The defendant presents his contentions with the affirmation that he was not a stockholder in the Yuma Valley Bank on June 20, 1930, when it closed, or at any other time. If this is true, he of course is not liable. 14 Corpus Juris, pp. 1097, 1098. But we think under the admitted facts defendant was a stockholder. He paid his subscription in full, and having done that he became, in the proportion that his 80 shares bear to the whole number of shares, the owner of the capital stock of the bank. The fact that a certificate was not issued and delivered to him, it being only evidence of ownership of stock, did not make him any the less a stockholder. It deprived him or withheld from him only the evidence of his ownership. Hook v. Hoffman, 16 Ariz. 540, 147 P. 722; Fletcher, Cyc. Corporations (Permanent Ed.), vol. 11, § 5092; 14 C.J., p. 481, § 710. If the certificate of stock was wrongfully withheld from him by the bank or the custodian thereof, he had remedies to correct this wrong: (1) A suit in equity for specific performance to compel the delivery of the certificate; (2) damages for breach of the contract; or (3) an action in assumpsit for money had and received. Watkins v. Record Photographing Abstract Co., 76 Or. 421, 149 P. 478; Cook on Corporations, 8th ed., vol. 1, § 61. However, he pursued none of these remedies. He was, then, from the time of the bank's organization up to the day it closed, a stockholder.

[42 Ariz. 144] Section 227 of the Revised Code of 1928 reads, in part, as follows:

"The stockholders of every bank shall be held individually responsible, equally and ratably, and not one for another, for all contracts, debts and engagements, of such corporation or association, to the extent of the amount of their stock therein, at the par value thereof, in addition to the amount invested in such shares or stock. In case of the dissolution or liquidation of any bank, the constitutional and statutory liability of the stockholders must be enforced for the benefit of the creditors of such bank by the superintendent of banks or by any receiver."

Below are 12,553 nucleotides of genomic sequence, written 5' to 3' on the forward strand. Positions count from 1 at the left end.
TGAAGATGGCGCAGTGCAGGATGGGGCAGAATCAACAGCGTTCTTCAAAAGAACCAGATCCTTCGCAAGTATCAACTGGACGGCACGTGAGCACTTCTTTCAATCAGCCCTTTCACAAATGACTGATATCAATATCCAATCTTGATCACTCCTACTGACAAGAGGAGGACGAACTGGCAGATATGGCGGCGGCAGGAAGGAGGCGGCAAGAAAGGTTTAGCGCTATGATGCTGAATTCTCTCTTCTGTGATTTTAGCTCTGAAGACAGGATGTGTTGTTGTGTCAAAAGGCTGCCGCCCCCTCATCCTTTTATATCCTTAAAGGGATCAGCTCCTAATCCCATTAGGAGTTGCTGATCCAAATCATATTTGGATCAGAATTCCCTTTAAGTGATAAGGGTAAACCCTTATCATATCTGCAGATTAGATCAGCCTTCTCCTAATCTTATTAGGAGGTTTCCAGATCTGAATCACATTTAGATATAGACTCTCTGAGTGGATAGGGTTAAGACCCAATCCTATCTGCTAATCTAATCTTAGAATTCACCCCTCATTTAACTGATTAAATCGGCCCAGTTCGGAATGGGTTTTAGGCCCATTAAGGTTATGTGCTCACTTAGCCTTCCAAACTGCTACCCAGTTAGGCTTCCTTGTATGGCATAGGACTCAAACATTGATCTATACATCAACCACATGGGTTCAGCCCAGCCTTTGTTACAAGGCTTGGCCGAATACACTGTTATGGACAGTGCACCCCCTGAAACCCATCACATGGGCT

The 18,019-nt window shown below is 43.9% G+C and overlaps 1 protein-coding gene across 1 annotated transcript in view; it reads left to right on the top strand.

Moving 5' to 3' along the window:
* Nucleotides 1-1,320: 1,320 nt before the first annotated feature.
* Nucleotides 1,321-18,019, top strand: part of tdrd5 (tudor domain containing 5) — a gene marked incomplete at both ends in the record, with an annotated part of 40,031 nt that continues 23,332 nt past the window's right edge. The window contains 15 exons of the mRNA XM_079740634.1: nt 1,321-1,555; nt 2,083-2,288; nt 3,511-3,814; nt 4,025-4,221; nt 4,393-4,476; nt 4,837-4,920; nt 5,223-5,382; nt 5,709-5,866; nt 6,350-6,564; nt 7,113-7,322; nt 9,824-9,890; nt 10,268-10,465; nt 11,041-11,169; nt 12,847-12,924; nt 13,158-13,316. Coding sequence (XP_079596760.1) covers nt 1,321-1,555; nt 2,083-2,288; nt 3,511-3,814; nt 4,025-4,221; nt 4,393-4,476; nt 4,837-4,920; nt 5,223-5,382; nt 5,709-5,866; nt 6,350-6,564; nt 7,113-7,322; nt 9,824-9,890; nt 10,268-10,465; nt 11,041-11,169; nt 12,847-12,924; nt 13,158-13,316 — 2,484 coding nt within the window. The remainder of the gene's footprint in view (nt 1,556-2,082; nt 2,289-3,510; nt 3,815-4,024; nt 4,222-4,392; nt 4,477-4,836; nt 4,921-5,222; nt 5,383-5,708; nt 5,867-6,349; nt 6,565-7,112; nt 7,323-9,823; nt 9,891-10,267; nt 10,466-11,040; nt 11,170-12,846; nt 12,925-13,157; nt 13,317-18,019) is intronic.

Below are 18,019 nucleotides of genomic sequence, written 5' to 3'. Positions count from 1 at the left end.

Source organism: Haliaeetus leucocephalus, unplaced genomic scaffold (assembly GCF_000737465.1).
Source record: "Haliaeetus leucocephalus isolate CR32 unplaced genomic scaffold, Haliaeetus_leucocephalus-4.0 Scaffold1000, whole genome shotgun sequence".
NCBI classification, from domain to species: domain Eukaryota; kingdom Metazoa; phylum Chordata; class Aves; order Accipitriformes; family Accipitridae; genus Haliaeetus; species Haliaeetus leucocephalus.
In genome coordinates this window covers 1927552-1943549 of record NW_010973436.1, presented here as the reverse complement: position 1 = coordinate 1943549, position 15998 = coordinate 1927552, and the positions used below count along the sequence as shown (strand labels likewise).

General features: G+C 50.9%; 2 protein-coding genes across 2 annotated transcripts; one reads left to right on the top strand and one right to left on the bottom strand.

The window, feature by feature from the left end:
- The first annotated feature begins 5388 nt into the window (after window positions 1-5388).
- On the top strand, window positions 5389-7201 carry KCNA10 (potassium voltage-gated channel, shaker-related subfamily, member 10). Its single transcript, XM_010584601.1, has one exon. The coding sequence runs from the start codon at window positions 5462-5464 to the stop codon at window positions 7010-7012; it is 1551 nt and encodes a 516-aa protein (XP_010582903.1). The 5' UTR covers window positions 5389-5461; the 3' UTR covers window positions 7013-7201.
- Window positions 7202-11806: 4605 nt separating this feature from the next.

The first sentence of this section is practically a rescript of section 11, article 14, of the state Constitution, which is almost word for word the same as section 5151 of the Revised Statutes of the United States (12 U.S.C.A., § 63) concerning the statutory liability of stockholders in national banks.

Incorporated in the contract of every purchaser and owner of shares of stock in a banking corporation are the provisions of the above statutes. These provisions are a part of his contract and he thereby agrees to the extent of the amount of his stock to be responsible to the creditors of the bank for all its contracts, debts and engagements. Michie on Banks and Banking, vol. 2, p. 113, § 28; Coffin Bros. & Co. v. Bennett, 277 U.S. 29, 48 S.Ct. 422, 72 L.Ed. 768. While in Wehby v. Spurway, 30 Ariz. 274, 246 P. 759, the question of the liability of the stockholder was under the federal statute, because of the similarity of that statute to our section 227, supra,

Page 1080

the conclusion there reached is, we think, decisive of the question here. The defense in that case was that the stockholder had been induced to purchase his stock through the fraud of an officer of the bank, and we held that even though such defense were true it would not relieve the stockholder of his contractual [42 Ariz. 145] liability to the creditors of the bank. So in the present case, even though defendant's certificate of stock was wrongfully withheld from him by the bank or its officers, the creditors' right to the remedy provided by the Constitution and statute cannot be affected thereby. If the bank, or its officers, violated his rights as a stockholder, his remedy, if he has any, is ...